In India the biggest challenge for startups today is not ‘starting up’ but knowing how to keep themselves abreast of whats happening in the ecosystem. There is so much happening all over the place that we tend to get lost. With the government launching a number of schemes to help startups and entrepreneurs, it only gets even more difficult. Hence any compilation of such lists is useful. I found here: Here is a list to 50 such schemes.
Policy initiatives and resulting schemes are useful for startups. They help during the tough early days of a startup. So don’t miss reading this and make maximum use of whichever you can.
Happy Reading and Happy Using!!
Recently I was invited to lead a bootcamp for entrepreneurs. I truly enjoy these sessions as it is a clear view into what the future holds for us. Students of today are not like the previous generation! How many of us went to school with an iPad? How many of us had access to so many open source courses at school? How many of us even thought about starting a company when we were students?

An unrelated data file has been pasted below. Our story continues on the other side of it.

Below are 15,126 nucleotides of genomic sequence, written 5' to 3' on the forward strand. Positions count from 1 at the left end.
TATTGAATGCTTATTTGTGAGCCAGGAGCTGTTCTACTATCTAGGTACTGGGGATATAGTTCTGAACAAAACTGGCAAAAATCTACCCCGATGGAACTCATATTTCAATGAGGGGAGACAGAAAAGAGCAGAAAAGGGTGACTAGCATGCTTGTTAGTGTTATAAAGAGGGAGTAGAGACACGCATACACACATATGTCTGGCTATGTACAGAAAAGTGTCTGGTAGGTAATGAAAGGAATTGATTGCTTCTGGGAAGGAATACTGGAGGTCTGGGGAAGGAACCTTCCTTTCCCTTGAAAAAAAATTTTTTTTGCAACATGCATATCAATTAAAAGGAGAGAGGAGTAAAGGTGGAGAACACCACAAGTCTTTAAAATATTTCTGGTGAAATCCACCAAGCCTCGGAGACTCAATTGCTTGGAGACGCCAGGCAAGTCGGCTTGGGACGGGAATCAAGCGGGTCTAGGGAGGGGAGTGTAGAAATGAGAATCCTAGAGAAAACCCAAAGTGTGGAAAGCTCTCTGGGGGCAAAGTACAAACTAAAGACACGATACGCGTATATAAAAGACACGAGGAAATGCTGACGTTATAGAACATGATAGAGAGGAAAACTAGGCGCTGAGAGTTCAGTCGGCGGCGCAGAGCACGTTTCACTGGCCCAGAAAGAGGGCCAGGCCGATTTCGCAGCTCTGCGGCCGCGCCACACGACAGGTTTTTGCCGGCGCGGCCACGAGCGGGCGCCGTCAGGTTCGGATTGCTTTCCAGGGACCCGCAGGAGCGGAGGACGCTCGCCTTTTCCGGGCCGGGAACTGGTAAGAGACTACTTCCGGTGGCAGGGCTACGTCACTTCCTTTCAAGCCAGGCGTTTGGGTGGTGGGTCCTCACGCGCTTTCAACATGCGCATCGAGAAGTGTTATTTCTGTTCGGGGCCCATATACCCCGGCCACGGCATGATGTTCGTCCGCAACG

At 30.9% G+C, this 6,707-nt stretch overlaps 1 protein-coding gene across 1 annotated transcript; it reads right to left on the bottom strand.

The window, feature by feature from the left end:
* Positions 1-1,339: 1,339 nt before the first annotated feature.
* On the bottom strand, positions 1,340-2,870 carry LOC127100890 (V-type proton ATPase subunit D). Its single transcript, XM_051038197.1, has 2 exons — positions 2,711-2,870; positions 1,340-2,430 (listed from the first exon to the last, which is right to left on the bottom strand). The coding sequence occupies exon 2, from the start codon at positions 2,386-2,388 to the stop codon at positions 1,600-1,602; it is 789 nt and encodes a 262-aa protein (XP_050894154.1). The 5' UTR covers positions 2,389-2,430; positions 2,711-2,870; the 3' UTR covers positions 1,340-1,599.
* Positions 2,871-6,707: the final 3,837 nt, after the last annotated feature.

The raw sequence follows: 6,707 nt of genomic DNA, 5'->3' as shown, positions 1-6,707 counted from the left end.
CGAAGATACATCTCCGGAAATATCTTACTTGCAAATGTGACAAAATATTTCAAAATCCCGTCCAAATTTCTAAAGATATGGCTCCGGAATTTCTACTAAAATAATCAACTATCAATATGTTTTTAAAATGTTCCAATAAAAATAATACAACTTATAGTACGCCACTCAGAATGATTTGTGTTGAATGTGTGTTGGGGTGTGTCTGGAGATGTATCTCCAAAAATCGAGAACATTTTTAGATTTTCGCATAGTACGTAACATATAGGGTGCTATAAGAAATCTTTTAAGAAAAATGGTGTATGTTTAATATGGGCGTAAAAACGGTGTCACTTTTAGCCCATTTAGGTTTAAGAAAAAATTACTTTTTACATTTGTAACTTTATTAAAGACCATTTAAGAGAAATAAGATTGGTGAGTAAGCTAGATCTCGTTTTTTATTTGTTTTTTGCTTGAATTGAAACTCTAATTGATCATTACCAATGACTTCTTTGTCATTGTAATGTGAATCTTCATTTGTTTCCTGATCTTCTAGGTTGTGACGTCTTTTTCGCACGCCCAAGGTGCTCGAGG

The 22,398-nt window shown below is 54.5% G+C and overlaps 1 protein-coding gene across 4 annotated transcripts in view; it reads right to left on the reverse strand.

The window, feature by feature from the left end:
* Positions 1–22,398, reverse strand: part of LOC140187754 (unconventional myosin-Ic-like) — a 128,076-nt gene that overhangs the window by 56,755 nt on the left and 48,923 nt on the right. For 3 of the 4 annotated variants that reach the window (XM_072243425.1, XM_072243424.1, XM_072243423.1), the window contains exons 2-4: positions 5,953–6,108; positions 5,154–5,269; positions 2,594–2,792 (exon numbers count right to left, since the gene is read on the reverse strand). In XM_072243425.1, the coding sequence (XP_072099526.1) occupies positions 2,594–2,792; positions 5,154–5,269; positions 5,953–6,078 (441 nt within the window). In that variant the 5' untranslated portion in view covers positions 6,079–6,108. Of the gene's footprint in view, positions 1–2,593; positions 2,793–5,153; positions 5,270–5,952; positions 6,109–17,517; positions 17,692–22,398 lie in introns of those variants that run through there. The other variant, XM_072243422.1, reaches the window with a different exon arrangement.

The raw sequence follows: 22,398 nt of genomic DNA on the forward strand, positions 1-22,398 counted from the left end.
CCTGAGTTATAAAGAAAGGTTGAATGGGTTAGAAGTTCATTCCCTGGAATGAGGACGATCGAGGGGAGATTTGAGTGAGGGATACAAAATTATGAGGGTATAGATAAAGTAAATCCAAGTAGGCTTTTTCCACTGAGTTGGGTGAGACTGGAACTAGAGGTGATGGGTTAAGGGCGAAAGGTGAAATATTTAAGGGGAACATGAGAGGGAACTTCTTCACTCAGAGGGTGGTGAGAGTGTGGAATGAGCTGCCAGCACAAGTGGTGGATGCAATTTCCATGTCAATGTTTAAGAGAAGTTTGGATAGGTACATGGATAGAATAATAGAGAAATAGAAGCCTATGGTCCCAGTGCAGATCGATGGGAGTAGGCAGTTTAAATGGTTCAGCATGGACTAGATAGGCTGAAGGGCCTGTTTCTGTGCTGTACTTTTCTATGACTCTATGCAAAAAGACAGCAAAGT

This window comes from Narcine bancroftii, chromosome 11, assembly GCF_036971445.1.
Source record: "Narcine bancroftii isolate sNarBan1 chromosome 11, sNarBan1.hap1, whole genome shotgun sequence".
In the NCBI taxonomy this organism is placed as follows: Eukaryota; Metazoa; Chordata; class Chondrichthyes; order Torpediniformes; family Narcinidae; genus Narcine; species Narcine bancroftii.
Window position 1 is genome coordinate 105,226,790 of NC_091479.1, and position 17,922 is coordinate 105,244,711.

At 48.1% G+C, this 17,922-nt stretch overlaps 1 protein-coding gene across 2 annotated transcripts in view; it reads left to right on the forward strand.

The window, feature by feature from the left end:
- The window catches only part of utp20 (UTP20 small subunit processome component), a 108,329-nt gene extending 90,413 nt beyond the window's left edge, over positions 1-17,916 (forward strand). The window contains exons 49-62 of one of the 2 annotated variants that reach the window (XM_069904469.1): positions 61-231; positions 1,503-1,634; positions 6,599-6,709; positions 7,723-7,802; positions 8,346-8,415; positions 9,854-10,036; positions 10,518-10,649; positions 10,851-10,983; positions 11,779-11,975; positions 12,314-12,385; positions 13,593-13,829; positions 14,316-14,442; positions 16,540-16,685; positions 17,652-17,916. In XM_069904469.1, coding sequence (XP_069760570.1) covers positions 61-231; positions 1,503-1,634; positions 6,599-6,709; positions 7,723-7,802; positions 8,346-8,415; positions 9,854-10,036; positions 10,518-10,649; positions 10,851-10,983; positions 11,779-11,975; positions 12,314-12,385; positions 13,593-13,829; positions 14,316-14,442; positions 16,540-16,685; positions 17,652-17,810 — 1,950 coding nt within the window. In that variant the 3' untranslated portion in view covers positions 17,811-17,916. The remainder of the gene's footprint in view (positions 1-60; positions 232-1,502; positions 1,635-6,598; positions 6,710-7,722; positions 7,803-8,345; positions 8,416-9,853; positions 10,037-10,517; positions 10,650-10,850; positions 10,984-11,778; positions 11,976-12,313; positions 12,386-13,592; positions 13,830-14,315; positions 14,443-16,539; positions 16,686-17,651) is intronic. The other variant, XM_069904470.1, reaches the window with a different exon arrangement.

Students are turning entrepreneurs and kickstarting enterprises on campuses. It is on the rise. Does it matter if it is a fad / trend / megatrend? Whatever you may think, the fact is that it is happening, at a larger scale than what we have seen even last year. Having been involved (for over a decade) in teaching and mentoring students to take up entrepreneurship, I can see the great change in perception amongst the student community towards such a career. This is largely visible amongst the engineering colleges, and more in the tier-2 and tier-3 colleges. Students now have access to information on their phones, laptops and iPads. They can easily reach out to people via Twitter, FB and Linkedin. They can quickly share their ideas out to mentors, incubators, angels and VCs. Slowly the environment is opening up. But the society (social and cultural environment) has to change its mindset. We have to encourage students to live their dreams. We need to stop pushing them into beaten paths. We need to make them experiment more with their lives.